Unveiling the Mysteries of Negative Harmony in Music

Negative harmony is a mesmerizing concept in music theory that flips melodies and chords around a specific axis, producing a “mirror image” of the original composition. This intriguing method, extensively discussed by theorists like Ernst Levy, offers musicians and composers a novel approach to reimagining musical pieces. Here’s a beginner-friendly guide on how to dive into the world of negative harmony.

1. Choosing a Tonal Center:

Your journey into negative harmony begins with selecting the tonal center or key of the piece you’re working with. This decision will dictate your axis of symmetry. For illustration purposes, let’s navigate this concept in the key of A.

2. Finding the Axis of Symmetry:

The axis of symmetry lies midway between the 1st and 5th scale degrees of a major key, specifically between the flat 3rd and the 3rd. In the key of A Major, this axis falls between the C and C# notes, serving as our mirror for inversion.

3. Inverting the Notes:

The core of applying negative harmony is reflecting each note in your melody or chord across the chosen axis. A practical way to achieve this is by utilizing the circle of fifths, aligning your key’s tonic at the top, and pairing each row accordingly. This process will effectively mirror your notes to their counterparts.  The example showing how we rotate the circle for the key of A is:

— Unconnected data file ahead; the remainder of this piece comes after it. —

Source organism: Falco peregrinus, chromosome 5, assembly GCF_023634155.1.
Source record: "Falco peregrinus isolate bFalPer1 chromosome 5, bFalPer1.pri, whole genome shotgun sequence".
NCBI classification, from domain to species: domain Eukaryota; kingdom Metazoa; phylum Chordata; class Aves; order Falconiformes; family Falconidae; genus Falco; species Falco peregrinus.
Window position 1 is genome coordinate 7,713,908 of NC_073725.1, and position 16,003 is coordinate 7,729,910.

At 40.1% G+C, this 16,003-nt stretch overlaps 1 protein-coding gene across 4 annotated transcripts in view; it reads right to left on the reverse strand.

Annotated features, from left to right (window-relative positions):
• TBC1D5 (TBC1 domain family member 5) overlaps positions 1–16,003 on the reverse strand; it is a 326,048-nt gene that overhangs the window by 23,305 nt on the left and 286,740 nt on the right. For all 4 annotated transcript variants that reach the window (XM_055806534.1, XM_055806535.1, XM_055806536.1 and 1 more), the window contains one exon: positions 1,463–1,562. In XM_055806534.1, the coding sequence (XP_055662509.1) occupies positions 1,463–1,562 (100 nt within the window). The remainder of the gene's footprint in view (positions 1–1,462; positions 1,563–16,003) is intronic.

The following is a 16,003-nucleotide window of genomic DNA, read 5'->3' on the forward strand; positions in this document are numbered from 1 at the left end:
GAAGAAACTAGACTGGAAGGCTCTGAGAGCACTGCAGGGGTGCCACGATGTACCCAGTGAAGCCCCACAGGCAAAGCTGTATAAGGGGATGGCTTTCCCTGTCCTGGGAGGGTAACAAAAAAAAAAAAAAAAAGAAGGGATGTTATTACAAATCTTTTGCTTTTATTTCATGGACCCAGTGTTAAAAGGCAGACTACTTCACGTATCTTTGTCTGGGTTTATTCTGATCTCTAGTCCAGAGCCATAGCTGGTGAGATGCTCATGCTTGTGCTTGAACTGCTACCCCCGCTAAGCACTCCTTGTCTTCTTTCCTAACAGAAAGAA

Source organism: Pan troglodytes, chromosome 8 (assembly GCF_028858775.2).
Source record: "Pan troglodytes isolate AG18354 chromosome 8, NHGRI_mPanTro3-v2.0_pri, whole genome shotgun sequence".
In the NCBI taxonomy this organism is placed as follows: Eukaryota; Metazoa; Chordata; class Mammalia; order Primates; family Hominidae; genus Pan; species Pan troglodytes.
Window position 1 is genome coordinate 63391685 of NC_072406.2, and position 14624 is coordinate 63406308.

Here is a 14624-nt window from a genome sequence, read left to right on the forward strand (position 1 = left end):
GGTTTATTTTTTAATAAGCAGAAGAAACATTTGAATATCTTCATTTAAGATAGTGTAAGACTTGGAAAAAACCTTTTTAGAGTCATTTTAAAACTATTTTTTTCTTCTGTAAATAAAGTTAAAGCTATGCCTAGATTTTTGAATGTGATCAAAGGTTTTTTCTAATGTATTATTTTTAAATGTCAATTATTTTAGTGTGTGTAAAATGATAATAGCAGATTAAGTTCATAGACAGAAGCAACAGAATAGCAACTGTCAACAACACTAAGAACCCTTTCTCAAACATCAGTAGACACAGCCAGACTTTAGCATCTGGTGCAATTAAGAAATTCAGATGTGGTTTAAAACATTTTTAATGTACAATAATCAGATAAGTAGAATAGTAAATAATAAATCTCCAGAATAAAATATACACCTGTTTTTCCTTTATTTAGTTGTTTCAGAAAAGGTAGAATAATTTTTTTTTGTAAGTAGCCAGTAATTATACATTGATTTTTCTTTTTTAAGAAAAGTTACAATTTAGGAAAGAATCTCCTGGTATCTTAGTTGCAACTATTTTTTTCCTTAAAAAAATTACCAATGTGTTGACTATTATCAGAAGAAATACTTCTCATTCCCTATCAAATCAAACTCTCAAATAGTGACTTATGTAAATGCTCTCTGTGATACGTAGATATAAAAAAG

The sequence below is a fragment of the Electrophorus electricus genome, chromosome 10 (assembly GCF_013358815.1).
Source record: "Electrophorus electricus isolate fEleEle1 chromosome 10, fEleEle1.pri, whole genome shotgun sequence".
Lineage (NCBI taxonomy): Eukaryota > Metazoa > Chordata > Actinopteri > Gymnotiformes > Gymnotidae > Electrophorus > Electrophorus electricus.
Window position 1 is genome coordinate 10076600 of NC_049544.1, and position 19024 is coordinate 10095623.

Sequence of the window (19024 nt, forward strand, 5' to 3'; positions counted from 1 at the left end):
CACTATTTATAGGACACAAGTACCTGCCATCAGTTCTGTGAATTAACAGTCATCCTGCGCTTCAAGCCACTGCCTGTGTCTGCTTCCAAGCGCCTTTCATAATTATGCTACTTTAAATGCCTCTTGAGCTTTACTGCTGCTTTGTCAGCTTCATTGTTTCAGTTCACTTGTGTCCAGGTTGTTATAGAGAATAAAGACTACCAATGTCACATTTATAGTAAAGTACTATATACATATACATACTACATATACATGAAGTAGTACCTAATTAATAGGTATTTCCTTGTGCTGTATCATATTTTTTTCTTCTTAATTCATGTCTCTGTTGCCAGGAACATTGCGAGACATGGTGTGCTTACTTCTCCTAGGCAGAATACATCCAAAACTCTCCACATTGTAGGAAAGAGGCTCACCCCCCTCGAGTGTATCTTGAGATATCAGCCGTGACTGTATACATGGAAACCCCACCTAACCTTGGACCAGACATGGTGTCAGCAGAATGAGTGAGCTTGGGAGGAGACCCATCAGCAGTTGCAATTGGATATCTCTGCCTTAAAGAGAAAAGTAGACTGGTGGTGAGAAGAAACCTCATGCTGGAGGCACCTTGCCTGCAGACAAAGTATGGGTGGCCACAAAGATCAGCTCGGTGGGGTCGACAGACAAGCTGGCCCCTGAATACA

4. Applying to Chords:

Similar to melodies, chords undergo reflection of each component note. An A Major chord (A-C#-E), for instance, transitions to an A Minor chord (A-C-E) under negative harmony, revealing how each note inversely aligns to form a new chord.

Here is a reference guide that can be used for any key’s melodic or harmonic construction:

5. Adjusting Rhythms and Melodic Contour:

While pitches undergo inversion, the rhythm and overall direction of the melody, whether ascending or descending, generally remain intact. However, some adjustments might be necessary to preserve the musicality of the piece, ensuring the inverted version flows as naturally as the original.

6. Experimenting and Adapting:

Negative harmony can lead to unexpected and sometimes dissonant results that may not seamlessly integrate into your music. The beauty of this concept lies in its potential for creativity and adaptation, encouraging you to experiment and tailor the outcomes to enhance your musical expression.


Negative harmony provides a fresh lens through which to view and understand familiar melodies and harmonies, sparking unique and captivating musical ideas. It stands as a testament to the depth and versatility of music theory, inviting composers and musicians to explore beyond conventional boundaries. Whether you’re reworking a classic melody or seeking inspiration for a new composition, negative harmony offers a rich playground for innovation and artistic growth. Embrace this concept with an open mind, and let the musical mirrors reflect your creativity in new, exciting ways.


If you want to set up a free trial lesson either in person or online, simply fill out this form and we’ll get back to you within 24 hours.  You’ve got nothing to lose and an amazing musical world to gain. 🙂